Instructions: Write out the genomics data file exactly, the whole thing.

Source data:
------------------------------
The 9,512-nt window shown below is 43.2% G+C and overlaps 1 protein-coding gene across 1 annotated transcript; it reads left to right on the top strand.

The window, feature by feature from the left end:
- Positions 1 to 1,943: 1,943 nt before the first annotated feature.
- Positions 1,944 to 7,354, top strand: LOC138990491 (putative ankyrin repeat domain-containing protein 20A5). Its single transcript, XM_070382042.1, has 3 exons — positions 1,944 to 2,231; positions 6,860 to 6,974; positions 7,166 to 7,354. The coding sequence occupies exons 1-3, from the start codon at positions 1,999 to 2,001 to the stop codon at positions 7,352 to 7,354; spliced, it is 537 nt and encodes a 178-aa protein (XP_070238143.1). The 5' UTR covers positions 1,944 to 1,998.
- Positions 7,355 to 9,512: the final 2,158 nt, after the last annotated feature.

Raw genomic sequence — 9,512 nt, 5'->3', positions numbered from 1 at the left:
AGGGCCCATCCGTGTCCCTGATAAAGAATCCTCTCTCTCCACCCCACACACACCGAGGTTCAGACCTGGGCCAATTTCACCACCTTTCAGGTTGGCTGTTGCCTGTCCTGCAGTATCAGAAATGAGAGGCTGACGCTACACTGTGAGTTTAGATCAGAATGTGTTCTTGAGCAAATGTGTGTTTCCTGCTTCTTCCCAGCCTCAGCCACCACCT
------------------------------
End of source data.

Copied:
The 9,512-nt window shown below is 43.2% G+C and overlaps 1 protein-coding gene across 1 annotated transcript; it reads left to right on the top strand.

The window, feature by feature from the left end:
- Positions 1 to 1,943: 1,943 nt before the first annotated feature.
- Positions 1,944 to 7,354, top strand: LOC138990491 (putative ankyrin repeat domain-containing protein 20A5). Its single transcript, XM_070382042.1, has 3 exons — positions 1,944 to 2,231; positions 6,860 to 6,974; positions 7,166 to 7,354. The coding sequence occupies exons 1-3, from the start codon at positions 1,999 to 2,001 to the stop codon at positions 7,352 to 7,354; spliced, it is 537 nt and encodes a 178-aa protein (XP_070238143.1). The 5' UTR covers positions 1,944 to 1,998.
- Positions 7,355 to 9,512: the final 2,158 nt, after the last annotated feature.

Raw genomic sequence — 9,512 nt, 5'->3', positions numbered from 1 at the left:
AGGGCCCATCCGTGTCCCTGATAAAGAATCCTCTCTCTCCACCCCACACACACCGAGGTTCAGACCTGGGCCAATTTCACCACCTTTCAGGTTGGCTGTTGCCTGTCCTGCAGTATCAGAAATGAGAGGCTGACGCTACACTGTGAGTTTAGATCAGAATGTGTTCTTGAGCAAATGTGTGTTTCCTGCTTCTTCCCAGCCTCAGCCACCACCT